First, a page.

I like to combine a great variety of (art) beads and components. And when I get the chance some beads of one of my favorite countries, Nepal, will find their way into my designs.
This bracelet is a lovely mix of my most favorite beads. It started with a gorgeous bead made by my friend Julie Wong Sontag (UgliBeads), a very talented bead maker. As it happens I had a beautiful polymer clay rose from Leah Curtis (Beady Eyed Bunny) in almost the exact same color as the blue in the lampwork bead. With this combination, the rest of the bracelet practically designed itself. I used old Bodhi mala, prayer beads (Nepal), old bone mala, prayer bead with inlay (Nepal), old “silver” Maya bead (Guatemala), a large kyanite nugget, some vintage lucite beads, Czech seed beads and for closure a metal button with multi color flower design.
Making earwires has been a mystery to me for years. I have been making earrings for quite some time using the commercial earwires that you find in all the bead stores. Making my own earwires never occurred to me until I became a member of the Creative Bead Chat group on facebook and started seeing all the gorgeous earrings using handmade earwires posted. Making your own earwires can really take your earring designs up a notch!
I’ve admired all the folks that made their own earwires but felt that it just wasn’t something that I could do. Well after asking a lot of questions, which is something that I can definitely do, and a lot of online research, which again is something that I do fairly well, I came to the conclusion that making my own earwires was something that I could do. There have been several great discussions online within the CBC group and I thought I might attempt to pass along some of these great tips, tricks and mysteries to you.
First you need to start with wire, sterling silver, argentium silver and copper are all good choices. Craft wire however is not recommended due to all the allergies that people have and the fact that there might be something in this wire that could irritate. Size of wire to use varies but most people recommended 20 gauge or 22 gauge for smaller ear holes. Once you have your desired wire you need to gather your tools. You will need a pair of round nose pliers, a pair of medium size bail making pliers or double looping pliers or as in my case sometimes I use an ink pen that has a rather large diameter. There are various items that you might have around your house to use to form the loop. You also need something to smooth the portion of the earwire that goes into your ear. A nail file or burr cup tool can be used for this purpose.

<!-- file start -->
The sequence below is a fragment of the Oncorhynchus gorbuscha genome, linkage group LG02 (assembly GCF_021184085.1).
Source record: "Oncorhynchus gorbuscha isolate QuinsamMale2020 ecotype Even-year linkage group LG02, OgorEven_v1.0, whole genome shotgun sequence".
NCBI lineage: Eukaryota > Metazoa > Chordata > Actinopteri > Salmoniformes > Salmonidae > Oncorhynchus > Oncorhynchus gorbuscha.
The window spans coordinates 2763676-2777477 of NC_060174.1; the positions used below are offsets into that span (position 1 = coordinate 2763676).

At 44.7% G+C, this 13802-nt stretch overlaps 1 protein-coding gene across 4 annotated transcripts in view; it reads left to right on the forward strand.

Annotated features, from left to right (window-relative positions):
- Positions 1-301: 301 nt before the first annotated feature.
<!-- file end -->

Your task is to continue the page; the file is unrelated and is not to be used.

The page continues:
There are many great tutorials online for making earwires. Here’s just a few that I have found:
Michelle Buettner https://www.youtube.com/watch?v=g7btLQIlK00;
Easy Fancy Earwires by Rena Klingenberg http://jewelrymakingjournal.com/easy-fancy-earwires-tutorial/
Deryn Mentock http://somethingsublime.typepad.com/something_sublime_from_th/2007/05/tutorial_du_jou.html
There are tons more available online, just google and plenty will show up.
I’m going to give you my easy earwires for dummies tutorial here.
Tools and Supplies:
- 20 or 22 gauge Wire (copper, sterling silver, Argentium silver
- Liver of Sulfur (optional – only if you want to patina your earwires)
- Sealant such as Clear Guard or Renaissance Wax (this is only needed if you decide to patina your earwires)
- Round Nose Pliers
- Bail making pliers, multistep pliers, or any medium size round object that you can wrap your wire around
- Wire Cutters
- Nail file or burr cup tool
- Chasing Hammer
- Rubber mallet or rawhide mallet (if not using tumbler)
- Bench Block
- Tumbler (optional)
- Cut 2 ½” – 3” of desired wire, flush cut both ends of your wire.
- Form the loop for hanging your earring charm, bobble etc. using your round nose pliers. This loop can be a simple round loop or you can get fancy and do a spiral a backward loop, a wrapped loop. The possibilities here are endless.
- Switch to your looping pliers, ink pen, or other round object. Hold your first loop just above the looping pliers with the loop facing towards you and make a second larger loop (this will be the loop that actually goes into your ear). Use a hammer to flatten the top portion of your loop. Not necessary but it gives a nice look to your earwire.
- File the sharp edge smooth by using a nail file or a burr cup tool. If you are using a nail file just file the edges a few time all sides to make sure that there are no sharp edges. Run your finger over the end to check for any roughness. If you are using the burr cup tool place the end of your wire inside the cup and rotate clockwise a few times and then you can also do a few turns counter clockwise. You could also use 0000 steel wool to smooth the ends after using your burr cup tool.
- Bend the end slightly on the part of the earwire that goes into your ear using a pair of flat nose pliers. This isn’t totally necessary but it gives the earwires a nice look.
At this point you can throw your earwires into a tumbler to harden them or if you are like me and don’t have a tumbler yet, you can use a rubber mallet or rawhide mallet and a bench block to harden your earwire. Just take your rubber mallet or rawhide hammer and whack your earwires several times to harden. Harden the earwires by gently but firmly hammering. Hammering will stiffen up your ear wires so they don’t bend out of shape. Hammer up and down the ear wire, being careful to avoid the little loop end.